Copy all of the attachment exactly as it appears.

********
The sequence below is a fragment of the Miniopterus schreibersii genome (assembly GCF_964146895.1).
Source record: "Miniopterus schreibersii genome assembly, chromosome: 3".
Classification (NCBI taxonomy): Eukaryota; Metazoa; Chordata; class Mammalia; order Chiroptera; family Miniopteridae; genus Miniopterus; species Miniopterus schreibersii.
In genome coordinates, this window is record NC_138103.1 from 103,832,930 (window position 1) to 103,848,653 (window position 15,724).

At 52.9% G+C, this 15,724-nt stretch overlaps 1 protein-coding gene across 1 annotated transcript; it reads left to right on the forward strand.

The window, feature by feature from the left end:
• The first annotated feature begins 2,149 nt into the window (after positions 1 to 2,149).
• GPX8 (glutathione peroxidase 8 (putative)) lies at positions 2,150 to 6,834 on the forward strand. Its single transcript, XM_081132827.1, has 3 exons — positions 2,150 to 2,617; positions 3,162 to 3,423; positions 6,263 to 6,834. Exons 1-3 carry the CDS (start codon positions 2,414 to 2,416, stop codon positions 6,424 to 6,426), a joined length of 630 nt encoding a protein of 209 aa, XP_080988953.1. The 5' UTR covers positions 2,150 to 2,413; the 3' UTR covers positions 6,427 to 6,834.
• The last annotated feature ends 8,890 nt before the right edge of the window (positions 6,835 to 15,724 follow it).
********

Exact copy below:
The sequence below is a fragment of the Miniopterus schreibersii genome (assembly GCF_964146895.1).
Source record: "Miniopterus schreibersii genome assembly, chromosome: 3".
Classification (NCBI taxonomy): Eukaryota; Metazoa; Chordata; class Mammalia; order Chiroptera; family Miniopteridae; genus Miniopterus; species Miniopterus schreibersii.
In genome coordinates, this window is record NC_138103.1 from 103,832,930 (window position 1) to 103,848,653 (window position 15,724).

At 52.9% G+C, this 15,724-nt stretch overlaps 1 protein-coding gene across 1 annotated transcript; it reads left to right on the forward strand.

The window, feature by feature from the left end:
• The first annotated feature begins 2,149 nt into the window (after positions 1 to 2,149).
• GPX8 (glutathione peroxidase 8 (putative)) lies at positions 2,150 to 6,834 on the forward strand. Its single transcript, XM_081132827.1, has 3 exons — positions 2,150 to 2,617; positions 3,162 to 3,423; positions 6,263 to 6,834. Exons 1-3 carry the CDS (start codon positions 2,414 to 2,416, stop codon positions 6,424 to 6,426), a joined length of 630 nt encoding a protein of 209 aa, XP_080988953.1. The 5' UTR covers positions 2,150 to 2,413; the 3' UTR covers positions 6,427 to 6,834.
• The last annotated feature ends 8,890 nt before the right edge of the window (positions 6,835 to 15,724 follow it).